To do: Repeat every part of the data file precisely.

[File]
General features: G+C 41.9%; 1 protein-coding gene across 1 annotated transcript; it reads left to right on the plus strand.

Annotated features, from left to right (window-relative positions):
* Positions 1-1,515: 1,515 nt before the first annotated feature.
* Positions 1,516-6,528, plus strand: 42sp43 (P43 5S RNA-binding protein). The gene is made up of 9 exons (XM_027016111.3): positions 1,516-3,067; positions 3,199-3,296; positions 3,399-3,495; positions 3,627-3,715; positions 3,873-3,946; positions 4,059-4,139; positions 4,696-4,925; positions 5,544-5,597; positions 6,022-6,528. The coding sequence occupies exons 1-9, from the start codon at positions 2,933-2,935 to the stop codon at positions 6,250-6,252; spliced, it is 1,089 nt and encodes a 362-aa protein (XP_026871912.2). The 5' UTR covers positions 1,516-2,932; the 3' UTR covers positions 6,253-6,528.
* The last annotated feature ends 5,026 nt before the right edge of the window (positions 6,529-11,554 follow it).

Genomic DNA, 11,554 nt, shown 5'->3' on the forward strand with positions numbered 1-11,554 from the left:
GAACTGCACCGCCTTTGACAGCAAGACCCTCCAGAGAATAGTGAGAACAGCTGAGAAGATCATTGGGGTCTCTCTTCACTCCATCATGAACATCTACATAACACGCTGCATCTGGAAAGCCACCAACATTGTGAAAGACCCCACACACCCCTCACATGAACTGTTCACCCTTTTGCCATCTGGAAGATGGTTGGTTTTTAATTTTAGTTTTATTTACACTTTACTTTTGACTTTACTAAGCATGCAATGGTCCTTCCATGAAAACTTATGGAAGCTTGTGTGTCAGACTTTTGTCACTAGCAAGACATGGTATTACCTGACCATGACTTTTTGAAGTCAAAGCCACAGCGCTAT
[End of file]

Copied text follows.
General features: G+C 41.9%; 1 protein-coding gene across 1 annotated transcript; it reads left to right on the plus strand.

Annotated features, from left to right (window-relative positions):
* Positions 1-1,515: 1,515 nt before the first annotated feature.
* Positions 1,516-6,528, plus strand: 42sp43 (P43 5S RNA-binding protein). The gene is made up of 9 exons (XM_027016111.3): positions 1,516-3,067; positions 3,199-3,296; positions 3,399-3,495; positions 3,627-3,715; positions 3,873-3,946; positions 4,059-4,139; positions 4,696-4,925; positions 5,544-5,597; positions 6,022-6,528. The coding sequence occupies exons 1-9, from the start codon at positions 2,933-2,935 to the stop codon at positions 6,250-6,252; spliced, it is 1,089 nt and encodes a 362-aa protein (XP_026871912.2). The 5' UTR covers positions 1,516-2,932; the 3' UTR covers positions 6,253-6,528.
* The last annotated feature ends 5,026 nt before the right edge of the window (positions 6,529-11,554 follow it).

Genomic DNA, 11,554 nt, shown 5'->3' on the forward strand with positions numbered 1-11,554 from the left:
GAACTGCACCGCCTTTGACAGCAAGACCCTCCAGAGAATAGTGAGAACAGCTGAGAAGATCATTGGGGTCTCTCTTCACTCCATCATGAACATCTACATAACACGCTGCATCTGGAAAGCCACCAACATTGTGAAAGACCCCACACACCCCTCACATGAACTGTTCACCCTTTTGCCATCTGGAAGATGGTTGGTTTTTAATTTTAGTTTTATTTACACTTTACTTTTGACTTTACTAAGCATGCAATGGTCCTTCCATGAAAACTTATGGAAGCTTGTGTGTCAGACTTTTGTCACTAGCAAGACATGGTATTACCTGACCATGACTTTTTGAAGTCAAAGCCACAGCGCTAT